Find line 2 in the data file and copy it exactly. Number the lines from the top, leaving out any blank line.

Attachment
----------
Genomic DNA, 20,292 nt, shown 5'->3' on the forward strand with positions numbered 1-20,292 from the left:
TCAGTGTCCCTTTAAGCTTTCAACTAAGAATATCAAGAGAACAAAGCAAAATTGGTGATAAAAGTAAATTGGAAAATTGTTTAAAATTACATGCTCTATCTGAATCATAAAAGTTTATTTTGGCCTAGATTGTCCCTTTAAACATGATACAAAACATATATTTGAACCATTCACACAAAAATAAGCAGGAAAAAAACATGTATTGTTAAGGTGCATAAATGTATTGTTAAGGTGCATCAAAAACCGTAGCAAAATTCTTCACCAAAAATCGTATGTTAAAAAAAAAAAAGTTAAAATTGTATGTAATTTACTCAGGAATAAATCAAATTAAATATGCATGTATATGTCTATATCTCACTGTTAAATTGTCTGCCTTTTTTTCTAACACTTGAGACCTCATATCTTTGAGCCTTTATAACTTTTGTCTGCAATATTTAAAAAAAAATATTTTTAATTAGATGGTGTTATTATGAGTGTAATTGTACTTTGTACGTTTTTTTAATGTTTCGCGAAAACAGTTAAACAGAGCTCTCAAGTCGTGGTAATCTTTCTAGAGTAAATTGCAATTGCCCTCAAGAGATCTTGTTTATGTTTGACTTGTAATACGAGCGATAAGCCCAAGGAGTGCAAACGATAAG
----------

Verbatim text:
TCAGTGTCCCTTTAAGCTTTCAACTAAGAATATCAAGAGAACAAAGCAAAATTGGTGATAAAAGTAAATTGGAAAATTGTTTAAAATTACATGCTCTATCTGAATCATAAAAGTTTATTTTGGCCTAGATTGTCCCTTTAAACATGATACAAAACATATATTTGAACCATTCACACAAAAATAAGCAGGAAAAAAACATGTATTGTTAAGGTGCATAAATGTATTGTTAAGGTGCATCAAAAACCGTAGCAAAATTCTTCACCAAAAATCGTATGTTAAAAAAAAAAAAGTTAAAATTGTATGTAATTTACTCAGGAATAAATCAAATTAAATATGCATGTATATGTCTATATCTCACTGTTAAATTGTCTGCCTTTTTTTCTAACACTTGAGACCTCATATCTTTGAGCCTTTATAACTTTTGTCTGCAATATTTAAAAAAAAATATTTTTAATTAGATGGTGTTATTATGAGTGTAATTGTACTTTGTACGTTTTTTTAATGTTTCGCGAAAACAGTTAAACAGAGCTCTCAAGTCGTGGTAATCTTTCTAGAGTAAATTGCAATTGCCCTCAAGAGATCTTGTTTATGTTTGACTTGTAATACGAGCGATAAGCCCAAGGAGTGCAAACGATAAG